While we couldn't get a photo of ads during testing, Samsung's interface has ads and suggested content on the home page and in the app store. Unfortunately, you can't disable them.
The app store has a large selection of apps available to download. Apps run smoothly for the most part.
The remote is similar to the one found on high-end QLEDs like the Samsung Q900TS 8k QLED. It has shortcut buttons to streaming apps and a voice command button, enabling the Bixby voice assistant. It can change inputs and settings and search YouTube, but it can't search within apps like Netflix. Unlike most other remotes, it doesn't use disposable batteries, and instead, you can charge it through USB-C or the solar panel on the back.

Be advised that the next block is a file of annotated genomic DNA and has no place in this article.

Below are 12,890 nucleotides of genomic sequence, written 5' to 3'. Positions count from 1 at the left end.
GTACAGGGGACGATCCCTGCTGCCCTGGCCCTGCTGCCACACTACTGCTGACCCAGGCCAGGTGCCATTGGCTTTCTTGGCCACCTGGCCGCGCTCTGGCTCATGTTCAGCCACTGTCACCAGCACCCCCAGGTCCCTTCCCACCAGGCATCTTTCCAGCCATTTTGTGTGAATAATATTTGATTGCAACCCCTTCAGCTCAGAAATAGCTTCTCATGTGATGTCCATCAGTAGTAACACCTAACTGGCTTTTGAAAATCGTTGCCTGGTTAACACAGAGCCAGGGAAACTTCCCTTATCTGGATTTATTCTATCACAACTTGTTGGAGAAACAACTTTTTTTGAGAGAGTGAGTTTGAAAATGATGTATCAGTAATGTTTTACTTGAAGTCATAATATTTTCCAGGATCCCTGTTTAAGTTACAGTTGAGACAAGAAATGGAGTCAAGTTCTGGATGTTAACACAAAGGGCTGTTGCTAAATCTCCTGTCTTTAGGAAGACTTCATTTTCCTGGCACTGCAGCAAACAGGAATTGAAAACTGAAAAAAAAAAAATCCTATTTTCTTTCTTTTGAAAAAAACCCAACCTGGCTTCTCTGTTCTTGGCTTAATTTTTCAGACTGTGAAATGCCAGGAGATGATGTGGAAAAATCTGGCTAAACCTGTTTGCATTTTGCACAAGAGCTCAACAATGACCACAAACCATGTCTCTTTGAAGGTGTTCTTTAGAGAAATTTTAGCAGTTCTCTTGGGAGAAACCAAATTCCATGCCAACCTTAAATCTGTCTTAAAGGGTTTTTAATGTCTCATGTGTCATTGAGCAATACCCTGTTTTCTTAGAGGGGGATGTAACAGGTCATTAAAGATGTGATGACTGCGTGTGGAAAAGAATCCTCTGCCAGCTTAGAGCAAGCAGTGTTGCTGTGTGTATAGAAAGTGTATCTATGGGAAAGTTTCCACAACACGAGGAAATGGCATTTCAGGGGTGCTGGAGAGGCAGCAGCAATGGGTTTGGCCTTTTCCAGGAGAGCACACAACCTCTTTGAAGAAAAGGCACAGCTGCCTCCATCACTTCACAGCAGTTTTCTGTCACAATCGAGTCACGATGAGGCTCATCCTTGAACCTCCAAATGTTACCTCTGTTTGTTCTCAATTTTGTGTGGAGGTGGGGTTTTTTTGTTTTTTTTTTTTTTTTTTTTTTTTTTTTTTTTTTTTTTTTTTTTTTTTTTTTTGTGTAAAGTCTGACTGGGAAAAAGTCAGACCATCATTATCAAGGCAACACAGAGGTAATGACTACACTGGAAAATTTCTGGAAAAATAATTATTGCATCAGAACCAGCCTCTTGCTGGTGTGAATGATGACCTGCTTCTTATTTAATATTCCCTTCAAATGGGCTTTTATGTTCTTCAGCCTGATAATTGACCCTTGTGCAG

The controls are beneath the Samsung branding on the bottom right side of the TV. There's a single button that lets you power the TV on/off and change channels, volume, and inputs.